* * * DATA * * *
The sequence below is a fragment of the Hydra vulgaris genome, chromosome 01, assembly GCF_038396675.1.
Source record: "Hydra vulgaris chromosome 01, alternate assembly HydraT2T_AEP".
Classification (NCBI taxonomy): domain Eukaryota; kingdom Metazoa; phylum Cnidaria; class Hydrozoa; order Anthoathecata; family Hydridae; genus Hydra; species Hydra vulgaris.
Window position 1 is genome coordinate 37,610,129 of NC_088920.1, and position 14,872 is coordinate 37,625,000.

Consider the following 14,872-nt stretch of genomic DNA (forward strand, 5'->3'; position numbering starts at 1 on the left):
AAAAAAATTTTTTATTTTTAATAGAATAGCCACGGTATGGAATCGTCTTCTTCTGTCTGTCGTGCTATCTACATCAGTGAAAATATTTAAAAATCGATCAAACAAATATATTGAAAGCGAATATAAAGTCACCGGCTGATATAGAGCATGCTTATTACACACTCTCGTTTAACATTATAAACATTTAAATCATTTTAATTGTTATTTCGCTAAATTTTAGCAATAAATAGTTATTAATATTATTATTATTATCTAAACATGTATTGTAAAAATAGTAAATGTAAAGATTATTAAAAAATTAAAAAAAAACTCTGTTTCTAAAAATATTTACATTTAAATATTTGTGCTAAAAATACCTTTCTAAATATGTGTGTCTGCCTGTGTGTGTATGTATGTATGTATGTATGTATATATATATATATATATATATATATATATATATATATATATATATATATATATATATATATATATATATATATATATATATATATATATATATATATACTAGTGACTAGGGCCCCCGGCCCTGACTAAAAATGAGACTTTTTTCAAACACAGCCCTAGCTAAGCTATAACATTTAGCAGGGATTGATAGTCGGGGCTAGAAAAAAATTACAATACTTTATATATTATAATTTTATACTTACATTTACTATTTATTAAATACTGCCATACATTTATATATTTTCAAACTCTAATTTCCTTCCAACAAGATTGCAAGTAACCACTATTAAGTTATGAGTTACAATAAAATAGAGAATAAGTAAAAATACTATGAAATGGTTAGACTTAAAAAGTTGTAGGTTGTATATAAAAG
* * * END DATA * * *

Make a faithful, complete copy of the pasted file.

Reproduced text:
The sequence below is a fragment of the Hydra vulgaris genome, chromosome 01, assembly GCF_038396675.1.
Source record: "Hydra vulgaris chromosome 01, alternate assembly HydraT2T_AEP".
Classification (NCBI taxonomy): domain Eukaryota; kingdom Metazoa; phylum Cnidaria; class Hydrozoa; order Anthoathecata; family Hydridae; genus Hydra; species Hydra vulgaris.
Window position 1 is genome coordinate 37,610,129 of NC_088920.1, and position 14,872 is coordinate 37,625,000.

Consider the following 14,872-nt stretch of genomic DNA (forward strand, 5'->3'; position numbering starts at 1 on the left):
AAAAAAATTTTTTATTTTTAATAGAATAGCCACGGTATGGAATCGTCTTCTTCTGTCTGTCGTGCTATCTACATCAGTGAAAATATTTAAAAATCGATCAAACAAATATATTGAAAGCGAATATAAAGTCACCGGCTGATATAGAGCATGCTTATTACACACTCTCGTTTAACATTATAAACATTTAAATCATTTTAATTGTTATTTCGCTAAATTTTAGCAATAAATAGTTATTAATATTATTATTATTATCTAAACATGTATTGTAAAAATAGTAAATGTAAAGATTATTAAAAAATTAAAAAAAAACTCTGTTTCTAAAAATATTTACATTTAAATATTTGTGCTAAAAATACCTTTCTAAATATGTGTGTCTGCCTGTGTGTGTATGTATGTATGTATGTATGTATATATATATATATATATATATATATATATATATATATATATATATATATATATATATATATATATATATATATATATATATATATATATATATATATACTAGTGACTAGGGCCCCCGGCCCTGACTAAAAATGAGACTTTTTTCAAACACAGCCCTAGCTAAGCTATAACATTTAGCAGGGATTGATAGTCGGGGCTAGAAAAAAATTACAATACTTTATATATTATAATTTTATACTTACATTTACTATTTATTAAATACTGCCATACATTTATATATTTTCAAACTCTAATTTCCTTCCAACAAGATTGCAAGTAACCACTATTAAGTTATGAGTTACAATAAAATAGAGAATAAGTAAAAATACTATGAAATGGTTAGACTTAAAAAGTTGTAGGTTGTATATAAAAG